When startled, quail will fly straight up. If they hit their heads on the roof, they could die, so the ceiling should be at least 8 feet (240cm) high. A soft wire net such as deer netting should surround the coop to keep the quail in and the predators out!

If you are keeping the quail in a full-time enclosure, follow the same procedures as for the nighttime enclosure, but base the sizes on the number of birds you plan to keep.

Both structures need roosting boxes for the females to lay and incubate eggs. If you plan to raise quail for their egg-laying purposes, you might need to restrict the male-to-female ratio.

If you are breeding the quail for meat, you should have one male for every two females.

Quail require at least 14 hours of daylight to continue laying. Install a timed light in the enclosure during the shorter winter days, but only allow it to burn from dawn to dusk to simulate natural daylight.

2. Should You Start With Adult Quail Or Chicks?

You can buy or start breeding quail at various stages of their development. Make sure that the breeder that you are buying your quail from is reputable.

You can create your own breeding program while the quail is in various stages of development.

  • Eggs for incubating. If you buy freshly laid eggs, you will need to buy an incubator and turn the eggs regularly until they hatch.
  • New hatchlings. These are fragile birds and are at the most challenging stage to hand raise. They require a brooding box and a heat box. You would have to hand feed them a few times a day.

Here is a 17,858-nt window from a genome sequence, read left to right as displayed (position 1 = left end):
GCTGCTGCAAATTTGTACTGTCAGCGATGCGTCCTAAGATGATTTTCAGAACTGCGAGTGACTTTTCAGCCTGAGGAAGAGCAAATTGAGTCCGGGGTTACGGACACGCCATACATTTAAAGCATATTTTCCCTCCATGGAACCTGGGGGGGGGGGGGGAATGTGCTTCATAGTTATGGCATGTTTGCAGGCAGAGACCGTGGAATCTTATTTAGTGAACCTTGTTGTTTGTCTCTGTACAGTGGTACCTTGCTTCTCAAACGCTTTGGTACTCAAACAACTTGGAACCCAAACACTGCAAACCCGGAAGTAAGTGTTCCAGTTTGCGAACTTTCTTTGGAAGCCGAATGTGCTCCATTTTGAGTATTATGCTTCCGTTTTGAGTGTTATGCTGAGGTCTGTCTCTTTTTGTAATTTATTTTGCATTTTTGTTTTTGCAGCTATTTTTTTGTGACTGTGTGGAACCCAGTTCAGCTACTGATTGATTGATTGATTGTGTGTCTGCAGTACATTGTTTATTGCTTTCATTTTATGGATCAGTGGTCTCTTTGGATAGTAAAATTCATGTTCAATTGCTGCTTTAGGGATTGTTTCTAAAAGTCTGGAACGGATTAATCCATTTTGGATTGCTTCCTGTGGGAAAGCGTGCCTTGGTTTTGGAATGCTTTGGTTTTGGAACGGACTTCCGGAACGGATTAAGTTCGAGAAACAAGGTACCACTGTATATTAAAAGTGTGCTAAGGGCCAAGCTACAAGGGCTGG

• 4 -5 week old chicks. At this age, the chicks can forage and feed themselves and are less likely to get sick or die, but they are still vulnerable to predators.
  • Adult birds. Starting your breeding program with adult birds is the simplest way to go as they will look after themselves and hatch your eggs. Make sure that you buy male and female birds!
white quail on fam eating grits

3. What To Feed Quail

Quail is a wild game bird, so they should be fed a higher protein meal than chickens. Quail will not overeat, so they will not gauge themselves if there is extra food available.

If they are free to roam during the day, it is unnecessary to provide food for them. They do like to scratch around in the dirt for insects and will forage for plants and eat any grains you throw out.

You should provide grain inside the enclosure for the quail to eat throughout the nighttime if they need it.

Adjust the female quails’ feed when they are laying as they need extra protein, calcium, and phosphorus during this time.

Quail feeders are available from your local garden store, or you could set a platform feeder for them, which will keep their food fresher for longer.

Change the water bowls daily to provide fresh, clean water. Watch the young quail around the water trays to make sure that they don’t drown. Consider placing wire mesh over the water trays or standing a few small rocks in the water tray for the chicks to stand on.

4. How To Keep Your Quail Enclosure Clean

Quail poop has ammonia in it so the enclosures can become smelly. Clean the quail coop out every day and replace the brood nest bedding regularly to prevent diseases and parasites.

You could use a chicken tractor to house the quail in. This can be moved around to a different spot daily, which would provide new ground cover every day for them to forage and keep their area clean from poop.

Ensure that the fence around the  tractor is secure and that the wire mesh covers the floor, the sides, and the top to prevent predators from getting into the enclosure.


Quail is a good all-rounder bird, providing sport for huntsmen and meat and eggs for the homesteader or small backyard farmer. Deciding which type to breed determines how and where you can raise them.

Providing enclosures to keep them safe from predators is a great way to prevent them from dying from shock or from flying away and injuring themselves!